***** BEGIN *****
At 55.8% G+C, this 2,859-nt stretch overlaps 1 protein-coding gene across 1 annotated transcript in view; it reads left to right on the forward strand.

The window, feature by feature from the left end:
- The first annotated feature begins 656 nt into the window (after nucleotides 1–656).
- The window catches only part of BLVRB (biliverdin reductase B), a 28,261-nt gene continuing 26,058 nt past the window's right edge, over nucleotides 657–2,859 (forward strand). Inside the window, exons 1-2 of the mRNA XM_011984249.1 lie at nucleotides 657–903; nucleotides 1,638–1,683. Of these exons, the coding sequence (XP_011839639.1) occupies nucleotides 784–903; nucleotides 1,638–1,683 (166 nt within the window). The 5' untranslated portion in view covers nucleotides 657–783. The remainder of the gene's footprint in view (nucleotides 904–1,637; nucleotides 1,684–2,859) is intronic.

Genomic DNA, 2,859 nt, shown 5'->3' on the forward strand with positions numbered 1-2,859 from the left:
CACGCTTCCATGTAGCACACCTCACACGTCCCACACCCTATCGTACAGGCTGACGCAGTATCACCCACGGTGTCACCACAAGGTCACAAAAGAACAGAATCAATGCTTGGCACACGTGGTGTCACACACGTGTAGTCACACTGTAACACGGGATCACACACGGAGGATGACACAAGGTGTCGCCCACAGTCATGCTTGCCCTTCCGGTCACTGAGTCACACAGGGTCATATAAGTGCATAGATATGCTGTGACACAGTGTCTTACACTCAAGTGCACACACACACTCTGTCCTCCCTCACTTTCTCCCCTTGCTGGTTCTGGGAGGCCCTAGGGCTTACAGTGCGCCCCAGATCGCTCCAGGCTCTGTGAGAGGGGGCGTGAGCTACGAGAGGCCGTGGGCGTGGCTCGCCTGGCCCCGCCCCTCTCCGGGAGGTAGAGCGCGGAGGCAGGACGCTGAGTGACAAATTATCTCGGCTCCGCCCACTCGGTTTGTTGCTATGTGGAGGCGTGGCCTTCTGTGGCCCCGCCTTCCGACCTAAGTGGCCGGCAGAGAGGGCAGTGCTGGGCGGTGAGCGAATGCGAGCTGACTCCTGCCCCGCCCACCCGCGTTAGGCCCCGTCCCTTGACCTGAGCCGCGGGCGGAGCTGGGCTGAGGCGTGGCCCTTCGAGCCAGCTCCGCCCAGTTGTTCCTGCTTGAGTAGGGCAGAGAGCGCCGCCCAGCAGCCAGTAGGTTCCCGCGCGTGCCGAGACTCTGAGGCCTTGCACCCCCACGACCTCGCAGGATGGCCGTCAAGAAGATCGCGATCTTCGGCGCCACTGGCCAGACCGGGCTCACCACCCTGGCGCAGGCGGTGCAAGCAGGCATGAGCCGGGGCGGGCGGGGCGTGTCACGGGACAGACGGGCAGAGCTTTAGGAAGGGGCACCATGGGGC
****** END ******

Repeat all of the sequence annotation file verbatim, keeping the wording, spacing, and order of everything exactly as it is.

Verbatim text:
At 55.8% G+C, this 2,859-nt stretch overlaps 1 protein-coding gene across 1 annotated transcript in view; it reads left to right on the forward strand.

The window, feature by feature from the left end:
- The first annotated feature begins 656 nt into the window (after nucleotides 1–656).
- The window catches only part of BLVRB (biliverdin reductase B), a 28,261-nt gene continuing 26,058 nt past the window's right edge, over nucleotides 657–2,859 (forward strand). Inside the window, exons 1-2 of the mRNA XM_011984249.1 lie at nucleotides 657–903; nucleotides 1,638–1,683. Of these exons, the coding sequence (XP_011839639.1) occupies nucleotides 784–903; nucleotides 1,638–1,683 (166 nt within the window). The 5' untranslated portion in view covers nucleotides 657–783. The remainder of the gene's footprint in view (nucleotides 904–1,637; nucleotides 1,684–2,859) is intronic.

Genomic DNA, 2,859 nt, shown 5'->3' on the forward strand with positions numbered 1-2,859 from the left:
CACGCTTCCATGTAGCACACCTCACACGTCCCACACCCTATCGTACAGGCTGACGCAGTATCACCCACGGTGTCACCACAAGGTCACAAAAGAACAGAATCAATGCTTGGCACACGTGGTGTCACACACGTGTAGTCACACTGTAACACGGGATCACACACGGAGGATGACACAAGGTGTCGCCCACAGTCATGCTTGCCCTTCCGGTCACTGAGTCACACAGGGTCATATAAGTGCATAGATATGCTGTGACACAGTGTCTTACACTCAAGTGCACACACACACTCTGTCCTCCCTCACTTTCTCCCCTTGCTGGTTCTGGGAGGCCCTAGGGCTTACAGTGCGCCCCAGATCGCTCCAGGCTCTGTGAGAGGGGGCGTGAGCTACGAGAGGCCGTGGGCGTGGCTCGCCTGGCCCCGCCCCTCTCCGGGAGGTAGAGCGCGGAGGCAGGACGCTGAGTGACAAATTATCTCGGCTCCGCCCACTCGGTTTGTTGCTATGTGGAGGCGTGGCCTTCTGTGGCCCCGCCTTCCGACCTAAGTGGCCGGCAGAGAGGGCAGTGCTGGGCGGTGAGCGAATGCGAGCTGACTCCTGCCCCGCCCACCCGCGTTAGGCCCCGTCCCTTGACCTGAGCCGCGGGCGGAGCTGGGCTGAGGCGTGGCCCTTCGAGCCAGCTCCGCCCAGTTGTTCCTGCTTGAGTAGGGCAGAGAGCGCCGCCCAGCAGCCAGTAGGTTCCCGCGCGTGCCGAGACTCTGAGGCCTTGCACCCCCACGACCTCGCAGGATGGCCGTCAAGAAGATCGCGATCTTCGGCGCCACTGGCCAGACCGGGCTCACCACCCTGGCGCAGGCGGTGCAAGCAGGCATGAGCCGGGGCGGGCGGGGCGTGTCACGGGACAGACGGGCAGAGCTTTAGGAAGGGGCACCATGGGGC